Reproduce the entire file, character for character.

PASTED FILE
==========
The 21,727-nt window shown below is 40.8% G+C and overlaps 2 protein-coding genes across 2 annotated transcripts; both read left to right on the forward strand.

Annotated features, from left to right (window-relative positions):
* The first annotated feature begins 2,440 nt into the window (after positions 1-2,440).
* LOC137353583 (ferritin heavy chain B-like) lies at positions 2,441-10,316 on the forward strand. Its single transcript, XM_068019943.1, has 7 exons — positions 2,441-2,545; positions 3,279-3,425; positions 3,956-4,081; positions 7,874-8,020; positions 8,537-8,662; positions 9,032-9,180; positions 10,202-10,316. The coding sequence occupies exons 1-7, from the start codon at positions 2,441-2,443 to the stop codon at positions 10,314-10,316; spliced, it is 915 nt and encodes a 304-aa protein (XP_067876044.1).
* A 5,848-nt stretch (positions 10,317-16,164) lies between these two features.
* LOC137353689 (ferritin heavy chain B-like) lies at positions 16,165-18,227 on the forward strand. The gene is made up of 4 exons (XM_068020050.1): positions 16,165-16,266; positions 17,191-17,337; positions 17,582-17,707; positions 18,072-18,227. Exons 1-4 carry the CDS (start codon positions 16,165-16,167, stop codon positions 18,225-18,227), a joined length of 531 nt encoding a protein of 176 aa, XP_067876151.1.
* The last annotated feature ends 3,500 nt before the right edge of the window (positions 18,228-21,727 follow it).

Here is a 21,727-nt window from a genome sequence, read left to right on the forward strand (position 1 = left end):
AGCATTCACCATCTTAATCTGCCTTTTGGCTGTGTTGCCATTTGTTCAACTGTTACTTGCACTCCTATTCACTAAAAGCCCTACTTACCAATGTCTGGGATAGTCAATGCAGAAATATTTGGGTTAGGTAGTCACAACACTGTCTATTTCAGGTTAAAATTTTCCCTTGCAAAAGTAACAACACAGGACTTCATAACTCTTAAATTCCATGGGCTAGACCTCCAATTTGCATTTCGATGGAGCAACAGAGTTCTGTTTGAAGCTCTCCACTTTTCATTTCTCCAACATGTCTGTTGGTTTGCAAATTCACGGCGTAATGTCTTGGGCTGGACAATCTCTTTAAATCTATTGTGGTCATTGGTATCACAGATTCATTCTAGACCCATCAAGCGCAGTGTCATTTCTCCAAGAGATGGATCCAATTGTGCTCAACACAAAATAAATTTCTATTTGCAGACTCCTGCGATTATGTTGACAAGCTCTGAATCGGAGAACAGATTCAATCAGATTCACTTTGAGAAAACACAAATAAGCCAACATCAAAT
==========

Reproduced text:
The 21,727-nt window shown below is 40.8% G+C and overlaps 2 protein-coding genes across 2 annotated transcripts; both read left to right on the forward strand.

Annotated features, from left to right (window-relative positions):
* The first annotated feature begins 2,440 nt into the window (after positions 1-2,440).
* LOC137353583 (ferritin heavy chain B-like) lies at positions 2,441-10,316 on the forward strand. Its single transcript, XM_068019943.1, has 7 exons — positions 2,441-2,545; positions 3,279-3,425; positions 3,956-4,081; positions 7,874-8,020; positions 8,537-8,662; positions 9,032-9,180; positions 10,202-10,316. The coding sequence occupies exons 1-7, from the start codon at positions 2,441-2,443 to the stop codon at positions 10,314-10,316; spliced, it is 915 nt and encodes a 304-aa protein (XP_067876044.1).
* A 5,848-nt stretch (positions 10,317-16,164) lies between these two features.
* LOC137353689 (ferritin heavy chain B-like) lies at positions 16,165-18,227 on the forward strand. The gene is made up of 4 exons (XM_068020050.1): positions 16,165-16,266; positions 17,191-17,337; positions 17,582-17,707; positions 18,072-18,227. Exons 1-4 carry the CDS (start codon positions 16,165-16,167, stop codon positions 18,225-18,227), a joined length of 531 nt encoding a protein of 176 aa, XP_067876151.1.
* The last annotated feature ends 3,500 nt before the right edge of the window (positions 18,228-21,727 follow it).

Here is a 21,727-nt window from a genome sequence, read left to right on the forward strand (position 1 = left end):
AGCATTCACCATCTTAATCTGCCTTTTGGCTGTGTTGCCATTTGTTCAACTGTTACTTGCACTCCTATTCACTAAAAGCCCTACTTACCAATGTCTGGGATAGTCAATGCAGAAATATTTGGGTTAGGTAGTCACAACACTGTCTATTTCAGGTTAAAATTTTCCCTTGCAAAAGTAACAACACAGGACTTCATAACTCTTAAATTCCATGGGCTAGACCTCCAATTTGCATTTCGATGGAGCAACAGAGTTCTGTTTGAAGCTCTCCACTTTTCATTTCTCCAACATGTCTGTTGGTTTGCAAATTCACGGCGTAATGTCTTGGGCTGGACAATCTCTTTAAATCTATTGTGGTCATTGGTATCACAGATTCATTCTAGACCCATCAAGCGCAGTGTCATTTCTCCAAGAGATGGATCCAATTGTGCTCAACACAAAATAAATTTCTATTTGCAGACTCCTGCGATTATGTTGACAAGCTCTGAATCGGAGAACAGATTCAATCAGATTCACTTTGAGAAAACACAAATAAGCCAACATCAAAT